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Chris uses Lucidchart diagrams to perform operations analysis to identify areas where organizations can function more effectively.

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Think about the last time you went to the clinic or hospital. Now think through all the different processes and procedures you saw and how many people were involved... Hint: It’s a long list.

Healthcare organizations can feel like one giant machine made up of a sometimes overwhelming number of moving parts. Inevitably, a machine of that size will experience breakdowns or part replacements.

Chris Crowell, a consultant at Truitt Health, tries to make sure those occurrences are rare. He and his fellow consultants work with healthcare organizations to align their strategy, technology, and operations so they work together seamlessly. A crucial part of their consulting work is performing operations analysis to identify areas where organizations can function more effectively.

As operating expenses continue to rise and the reimbursement paradigm shifts more to value-based care in the healthcare industry, it is increasingly important for healthcare organizations to focus on efficiency and standardization. Eliminating redundancy and replicating best practices not only decreases operational costs but maximizes cash collections needed to thrive in the ultra-competitive healthcare space today.

However, the inefficiencies Truitt Health finds can be difficult to effectively communicate to clients who are so used to completing these same routines day in and day out.

What makes it easier is to show rather than tell. And whenever Truitt Health needs to show, they turn to Lucidchart.

Mapping the current workflow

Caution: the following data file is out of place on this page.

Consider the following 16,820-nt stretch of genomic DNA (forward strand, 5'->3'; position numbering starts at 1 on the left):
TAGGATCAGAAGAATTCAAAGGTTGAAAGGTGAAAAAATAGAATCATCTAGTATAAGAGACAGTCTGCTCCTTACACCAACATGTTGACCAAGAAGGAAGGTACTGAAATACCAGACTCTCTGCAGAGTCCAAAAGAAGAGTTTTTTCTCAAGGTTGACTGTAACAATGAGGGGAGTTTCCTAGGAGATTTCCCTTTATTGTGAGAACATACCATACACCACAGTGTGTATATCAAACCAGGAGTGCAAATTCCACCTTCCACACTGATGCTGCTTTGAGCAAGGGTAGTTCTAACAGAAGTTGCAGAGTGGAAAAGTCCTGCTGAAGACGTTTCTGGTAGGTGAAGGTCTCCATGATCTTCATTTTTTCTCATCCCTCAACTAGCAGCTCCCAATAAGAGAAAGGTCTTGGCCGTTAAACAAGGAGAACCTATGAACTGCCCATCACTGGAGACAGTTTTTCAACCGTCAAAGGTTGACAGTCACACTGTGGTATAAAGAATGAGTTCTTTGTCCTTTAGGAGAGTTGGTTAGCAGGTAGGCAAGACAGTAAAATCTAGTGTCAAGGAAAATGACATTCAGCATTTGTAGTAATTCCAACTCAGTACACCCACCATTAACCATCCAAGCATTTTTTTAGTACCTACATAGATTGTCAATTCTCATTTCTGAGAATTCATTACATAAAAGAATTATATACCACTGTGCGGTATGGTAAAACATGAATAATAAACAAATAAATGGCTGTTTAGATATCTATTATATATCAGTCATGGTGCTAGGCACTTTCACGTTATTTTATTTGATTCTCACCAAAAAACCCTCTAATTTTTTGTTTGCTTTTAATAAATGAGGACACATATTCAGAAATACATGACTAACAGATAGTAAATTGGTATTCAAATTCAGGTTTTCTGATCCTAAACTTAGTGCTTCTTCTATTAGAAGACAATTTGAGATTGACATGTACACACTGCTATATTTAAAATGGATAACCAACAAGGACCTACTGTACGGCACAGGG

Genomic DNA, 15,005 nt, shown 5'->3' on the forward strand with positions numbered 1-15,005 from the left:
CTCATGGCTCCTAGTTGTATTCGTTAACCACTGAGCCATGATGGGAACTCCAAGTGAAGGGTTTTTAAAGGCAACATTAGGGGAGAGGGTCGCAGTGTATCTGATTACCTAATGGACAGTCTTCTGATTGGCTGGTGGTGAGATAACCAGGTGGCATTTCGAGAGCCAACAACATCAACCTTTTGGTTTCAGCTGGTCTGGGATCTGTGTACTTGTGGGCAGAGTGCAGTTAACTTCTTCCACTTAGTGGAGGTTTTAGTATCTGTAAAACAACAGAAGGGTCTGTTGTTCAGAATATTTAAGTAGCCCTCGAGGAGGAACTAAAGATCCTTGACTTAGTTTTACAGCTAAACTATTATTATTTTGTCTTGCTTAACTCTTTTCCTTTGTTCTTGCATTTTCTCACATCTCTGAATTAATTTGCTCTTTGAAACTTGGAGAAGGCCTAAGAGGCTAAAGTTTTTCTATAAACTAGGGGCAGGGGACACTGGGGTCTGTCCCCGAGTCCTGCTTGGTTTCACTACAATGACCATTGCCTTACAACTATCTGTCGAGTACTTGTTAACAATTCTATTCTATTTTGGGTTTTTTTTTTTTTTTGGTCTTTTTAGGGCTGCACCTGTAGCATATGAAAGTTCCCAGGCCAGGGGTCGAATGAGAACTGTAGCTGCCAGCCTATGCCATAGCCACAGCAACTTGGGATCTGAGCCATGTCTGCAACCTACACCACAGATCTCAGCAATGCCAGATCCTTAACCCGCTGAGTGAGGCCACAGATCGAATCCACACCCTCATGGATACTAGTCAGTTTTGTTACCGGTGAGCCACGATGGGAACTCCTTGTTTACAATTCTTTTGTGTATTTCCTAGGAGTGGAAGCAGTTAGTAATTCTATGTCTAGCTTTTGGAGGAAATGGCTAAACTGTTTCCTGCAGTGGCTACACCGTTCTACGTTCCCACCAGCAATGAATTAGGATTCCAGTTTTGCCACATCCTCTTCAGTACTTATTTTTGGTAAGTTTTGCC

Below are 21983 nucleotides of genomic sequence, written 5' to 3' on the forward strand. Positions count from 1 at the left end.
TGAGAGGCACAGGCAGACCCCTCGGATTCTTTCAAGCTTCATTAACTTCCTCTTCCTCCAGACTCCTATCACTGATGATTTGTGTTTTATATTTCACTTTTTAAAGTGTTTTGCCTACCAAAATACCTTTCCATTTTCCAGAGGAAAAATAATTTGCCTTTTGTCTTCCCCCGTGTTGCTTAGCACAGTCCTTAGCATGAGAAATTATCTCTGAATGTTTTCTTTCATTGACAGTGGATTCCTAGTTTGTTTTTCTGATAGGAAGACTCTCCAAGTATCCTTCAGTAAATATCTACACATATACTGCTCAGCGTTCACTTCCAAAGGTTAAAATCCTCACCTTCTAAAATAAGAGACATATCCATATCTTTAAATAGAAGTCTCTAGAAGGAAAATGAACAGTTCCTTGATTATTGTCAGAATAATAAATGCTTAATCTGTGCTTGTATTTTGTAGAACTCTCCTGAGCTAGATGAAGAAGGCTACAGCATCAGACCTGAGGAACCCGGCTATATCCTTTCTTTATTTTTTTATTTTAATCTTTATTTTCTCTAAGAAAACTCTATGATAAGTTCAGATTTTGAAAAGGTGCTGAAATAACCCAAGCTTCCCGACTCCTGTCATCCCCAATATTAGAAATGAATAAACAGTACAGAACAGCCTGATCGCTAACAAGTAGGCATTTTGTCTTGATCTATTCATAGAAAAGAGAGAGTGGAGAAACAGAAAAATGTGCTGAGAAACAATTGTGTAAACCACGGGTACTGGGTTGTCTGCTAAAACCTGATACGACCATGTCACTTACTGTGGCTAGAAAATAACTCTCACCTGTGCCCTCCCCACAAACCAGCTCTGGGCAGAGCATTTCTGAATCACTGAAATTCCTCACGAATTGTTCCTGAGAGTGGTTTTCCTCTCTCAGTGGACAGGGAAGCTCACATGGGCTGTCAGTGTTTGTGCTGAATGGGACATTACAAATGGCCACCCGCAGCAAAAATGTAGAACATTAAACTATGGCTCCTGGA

As Chris starts working with a client, he meets with them to gather information on how they currently operate. Afterward, he immediately documents this current workflow in Lucidchart.

“Lucidchart helps us capture the workflows for different clinics and hospitals. Then we can perform analysis on top of that. We are able to create diagrams for the client that are clean, organized, visually appealing, and professional,” Chris explains.

Chris doesn’t have to start from scratch every time he builds diagrams for a client. Instead, he saves time and brainpower by starting with an existing template and customizing it for a specific client’s needs. Then, he organizes the diagrams by project in Lucidchart folders.  

“A lot of the workflows are similar from specialty to specialty, so we are able to really use templates effectively,” he says. For example, Chris has a template for the check-in process that he can copy and customize for a specific specialty. By observing the two separate check-in workflows in Figures 1 and 2 below, it is easy to see remnants of the template and how it was customized effectively for each respective specialty.  

check-in process - internal medicine

Figure 1

check-in process-women

Figure 2

Optimizing the workflow

These process workflows help Chris identify areas of improvement. He highlights problem areas, signifying pieces that could be automated or steps that could be eliminated. For example, Chris marks, in yellow, processes that are wasting time and resources by still being done on paper.

After identifying inefficiencies, Chris re-engineers the existing workflow. He builds the optimal workflow that resolves existing issues. He is then able to compare the current and future states side by side.

Presenting to clients

At this point, Chris is confident in his recommendations for the client’s workflow. However, now he has to effectively convey that vision. At this step, his Lucidchart diagrams are gold.

“The real value is in being able to pinpoint exactly where the problems are in a workflow and highlight them. You can tell all that to a client or write it up in a report, but it’s easier if you just make it a concise, visual picture that someone can quickly look at. When you present the optimal workflow, they can see where the problems occur and categorize those challenges. It’s easy for the client to visualize where they need to improve,” Chris explains.

Chris either exports his diagrams as PDFs to email to a client or uses them during an in-person presentation. He walks them through the diagrams, comparing the current and future states to help the client visualize why change is necessary. He also attaches these workflows to an analysis document that provides more details on the recommendations.

These Lucidchart diagrams are now for the clients to keep, in hopes that they will make the decision to implement the proposed changes to help their organization run smoothly.  

And Chris knows the chances of that happening are much higher when they’re looking at a diagram.

Additional resources

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